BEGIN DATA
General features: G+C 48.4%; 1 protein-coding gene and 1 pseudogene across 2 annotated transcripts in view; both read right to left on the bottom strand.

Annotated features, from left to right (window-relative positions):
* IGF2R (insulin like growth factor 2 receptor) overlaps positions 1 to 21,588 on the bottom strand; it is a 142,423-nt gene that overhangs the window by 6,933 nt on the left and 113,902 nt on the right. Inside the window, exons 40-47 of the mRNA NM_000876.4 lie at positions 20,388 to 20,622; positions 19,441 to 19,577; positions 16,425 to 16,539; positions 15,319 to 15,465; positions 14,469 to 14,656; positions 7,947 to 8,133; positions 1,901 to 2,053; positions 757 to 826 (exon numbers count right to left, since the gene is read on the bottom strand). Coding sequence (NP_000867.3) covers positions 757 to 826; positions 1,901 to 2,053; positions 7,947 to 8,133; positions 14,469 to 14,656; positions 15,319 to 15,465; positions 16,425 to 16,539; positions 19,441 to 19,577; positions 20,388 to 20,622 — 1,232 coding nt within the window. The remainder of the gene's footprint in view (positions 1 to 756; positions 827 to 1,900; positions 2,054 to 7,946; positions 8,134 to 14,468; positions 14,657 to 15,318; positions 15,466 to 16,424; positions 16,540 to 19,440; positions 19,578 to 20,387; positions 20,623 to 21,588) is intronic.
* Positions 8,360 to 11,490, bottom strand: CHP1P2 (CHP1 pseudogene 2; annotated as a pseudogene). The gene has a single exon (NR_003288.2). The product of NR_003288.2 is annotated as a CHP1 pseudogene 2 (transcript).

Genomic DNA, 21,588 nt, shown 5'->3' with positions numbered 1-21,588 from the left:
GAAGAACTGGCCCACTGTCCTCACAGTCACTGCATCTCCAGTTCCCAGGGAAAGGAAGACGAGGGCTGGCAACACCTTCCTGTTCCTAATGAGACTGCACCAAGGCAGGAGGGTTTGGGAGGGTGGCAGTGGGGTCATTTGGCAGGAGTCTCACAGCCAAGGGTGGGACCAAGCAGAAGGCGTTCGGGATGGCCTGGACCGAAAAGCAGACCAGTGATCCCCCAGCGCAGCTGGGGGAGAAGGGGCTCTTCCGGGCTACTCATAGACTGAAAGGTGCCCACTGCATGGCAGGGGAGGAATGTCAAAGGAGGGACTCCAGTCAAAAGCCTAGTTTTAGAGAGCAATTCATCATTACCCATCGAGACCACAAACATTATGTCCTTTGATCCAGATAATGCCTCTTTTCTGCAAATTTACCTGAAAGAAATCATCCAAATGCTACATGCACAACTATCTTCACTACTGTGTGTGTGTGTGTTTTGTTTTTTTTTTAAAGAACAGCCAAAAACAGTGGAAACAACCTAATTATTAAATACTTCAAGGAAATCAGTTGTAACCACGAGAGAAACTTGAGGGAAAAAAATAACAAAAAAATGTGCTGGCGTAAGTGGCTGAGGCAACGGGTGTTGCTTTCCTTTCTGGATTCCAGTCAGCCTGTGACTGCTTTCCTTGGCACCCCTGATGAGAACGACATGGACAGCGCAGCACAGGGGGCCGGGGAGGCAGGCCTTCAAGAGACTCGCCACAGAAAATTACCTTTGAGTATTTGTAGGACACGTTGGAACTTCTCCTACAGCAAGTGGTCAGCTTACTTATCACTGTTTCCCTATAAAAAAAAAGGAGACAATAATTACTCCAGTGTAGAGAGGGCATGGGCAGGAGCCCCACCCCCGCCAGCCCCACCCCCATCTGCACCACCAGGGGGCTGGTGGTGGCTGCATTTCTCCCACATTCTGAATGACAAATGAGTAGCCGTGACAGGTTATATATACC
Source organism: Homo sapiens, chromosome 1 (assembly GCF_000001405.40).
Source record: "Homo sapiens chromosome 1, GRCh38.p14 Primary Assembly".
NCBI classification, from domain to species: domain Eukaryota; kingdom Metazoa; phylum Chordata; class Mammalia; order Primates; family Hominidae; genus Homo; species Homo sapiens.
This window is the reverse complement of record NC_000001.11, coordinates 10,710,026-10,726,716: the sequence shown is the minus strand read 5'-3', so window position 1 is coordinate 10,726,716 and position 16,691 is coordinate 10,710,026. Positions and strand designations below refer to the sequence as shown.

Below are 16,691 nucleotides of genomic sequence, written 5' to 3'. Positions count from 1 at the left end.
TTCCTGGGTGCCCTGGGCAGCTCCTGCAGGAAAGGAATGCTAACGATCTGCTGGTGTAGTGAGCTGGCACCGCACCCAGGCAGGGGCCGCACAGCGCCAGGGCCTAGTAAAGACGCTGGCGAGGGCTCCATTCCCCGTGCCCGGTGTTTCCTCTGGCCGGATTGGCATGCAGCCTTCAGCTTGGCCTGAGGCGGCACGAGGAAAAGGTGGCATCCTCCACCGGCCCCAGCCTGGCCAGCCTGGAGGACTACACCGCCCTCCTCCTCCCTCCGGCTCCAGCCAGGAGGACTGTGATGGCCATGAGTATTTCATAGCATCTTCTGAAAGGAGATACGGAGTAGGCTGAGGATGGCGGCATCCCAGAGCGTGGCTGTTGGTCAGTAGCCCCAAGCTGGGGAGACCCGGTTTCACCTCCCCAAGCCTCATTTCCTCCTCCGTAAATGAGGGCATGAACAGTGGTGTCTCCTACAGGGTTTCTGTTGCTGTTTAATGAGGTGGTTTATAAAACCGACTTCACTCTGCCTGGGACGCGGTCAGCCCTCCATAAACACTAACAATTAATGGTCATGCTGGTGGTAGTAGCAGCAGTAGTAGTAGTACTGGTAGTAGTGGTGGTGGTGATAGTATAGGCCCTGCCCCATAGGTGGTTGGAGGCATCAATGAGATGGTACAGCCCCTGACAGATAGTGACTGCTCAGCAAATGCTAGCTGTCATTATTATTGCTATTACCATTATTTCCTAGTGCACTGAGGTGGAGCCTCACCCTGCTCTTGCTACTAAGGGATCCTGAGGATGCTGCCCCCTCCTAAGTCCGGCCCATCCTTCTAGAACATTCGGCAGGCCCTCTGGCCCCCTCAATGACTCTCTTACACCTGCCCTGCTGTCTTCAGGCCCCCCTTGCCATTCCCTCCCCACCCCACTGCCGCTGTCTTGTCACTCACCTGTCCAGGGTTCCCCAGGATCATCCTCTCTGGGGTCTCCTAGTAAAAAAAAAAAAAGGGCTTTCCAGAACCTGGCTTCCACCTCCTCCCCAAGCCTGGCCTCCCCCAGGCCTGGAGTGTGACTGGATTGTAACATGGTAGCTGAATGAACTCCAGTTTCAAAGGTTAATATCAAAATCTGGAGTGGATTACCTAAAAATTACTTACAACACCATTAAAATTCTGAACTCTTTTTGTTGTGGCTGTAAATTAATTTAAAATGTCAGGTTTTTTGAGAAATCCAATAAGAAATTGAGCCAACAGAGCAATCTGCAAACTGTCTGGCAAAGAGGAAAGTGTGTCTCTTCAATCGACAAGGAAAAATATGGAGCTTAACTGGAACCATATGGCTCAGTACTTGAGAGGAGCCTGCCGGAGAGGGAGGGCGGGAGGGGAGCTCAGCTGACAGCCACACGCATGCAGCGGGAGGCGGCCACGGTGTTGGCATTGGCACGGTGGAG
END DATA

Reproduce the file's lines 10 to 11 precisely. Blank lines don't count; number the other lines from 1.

This window is the reverse complement of record NC_000001.11, coordinates 10,710,026-10,726,716: the sequence shown is the minus strand read 5'-3', so window position 1 is coordinate 10,726,716 and position 16,691 is coordinate 10,710,026. Positions and strand designations below refer to the sequence as shown.

Below are 16,691 nucleotides of genomic sequence, written 5' to 3'. Positions count from 1 at the left end.